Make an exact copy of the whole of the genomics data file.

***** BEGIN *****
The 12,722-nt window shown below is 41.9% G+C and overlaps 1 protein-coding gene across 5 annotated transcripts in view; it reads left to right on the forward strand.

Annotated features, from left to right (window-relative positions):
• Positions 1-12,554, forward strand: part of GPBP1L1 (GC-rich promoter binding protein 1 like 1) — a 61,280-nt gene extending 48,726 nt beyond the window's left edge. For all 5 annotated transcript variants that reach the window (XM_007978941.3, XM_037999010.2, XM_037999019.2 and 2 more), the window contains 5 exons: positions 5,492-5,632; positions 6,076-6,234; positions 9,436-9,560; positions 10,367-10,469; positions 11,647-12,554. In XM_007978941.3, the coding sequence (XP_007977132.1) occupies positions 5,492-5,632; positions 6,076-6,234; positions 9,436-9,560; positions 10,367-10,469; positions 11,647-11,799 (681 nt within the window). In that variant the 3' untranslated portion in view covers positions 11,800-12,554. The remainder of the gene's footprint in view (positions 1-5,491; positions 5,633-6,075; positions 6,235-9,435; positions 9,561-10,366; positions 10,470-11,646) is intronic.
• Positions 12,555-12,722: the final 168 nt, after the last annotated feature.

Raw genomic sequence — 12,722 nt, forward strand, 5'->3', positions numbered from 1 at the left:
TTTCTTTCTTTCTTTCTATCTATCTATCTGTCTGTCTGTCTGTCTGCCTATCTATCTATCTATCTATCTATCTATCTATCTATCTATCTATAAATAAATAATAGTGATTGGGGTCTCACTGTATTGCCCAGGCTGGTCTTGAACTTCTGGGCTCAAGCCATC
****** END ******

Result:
The 12,722-nt window shown below is 41.9% G+C and overlaps 1 protein-coding gene across 5 annotated transcripts in view; it reads left to right on the forward strand.

Annotated features, from left to right (window-relative positions):
• Positions 1-12,554, forward strand: part of GPBP1L1 (GC-rich promoter binding protein 1 like 1) — a 61,280-nt gene extending 48,726 nt beyond the window's left edge. For all 5 annotated transcript variants that reach the window (XM_007978941.3, XM_037999010.2, XM_037999019.2 and 2 more), the window contains 5 exons: positions 5,492-5,632; positions 6,076-6,234; positions 9,436-9,560; positions 10,367-10,469; positions 11,647-12,554. In XM_007978941.3, the coding sequence (XP_007977132.1) occupies positions 5,492-5,632; positions 6,076-6,234; positions 9,436-9,560; positions 10,367-10,469; positions 11,647-11,799 (681 nt within the window). In that variant the 3' untranslated portion in view covers positions 11,800-12,554. The remainder of the gene's footprint in view (positions 1-5,491; positions 5,633-6,075; positions 6,235-9,435; positions 9,561-10,366; positions 10,470-11,646) is intronic.
• Positions 12,555-12,722: the final 168 nt, after the last annotated feature.

Raw genomic sequence — 12,722 nt, forward strand, 5'->3', positions numbered from 1 at the left:
TTTCTTTCTTTCTTTCTATCTATCTATCTGTCTGTCTGTCTGTCTGCCTATCTATCTATCTATCTATCTATCTATCTATCTATCTATCTATAAATAAATAATAGTGATTGGGGTCTCACTGTATTGCCCAGGCTGGTCTTGAACTTCTGGGCTCAAGCCATC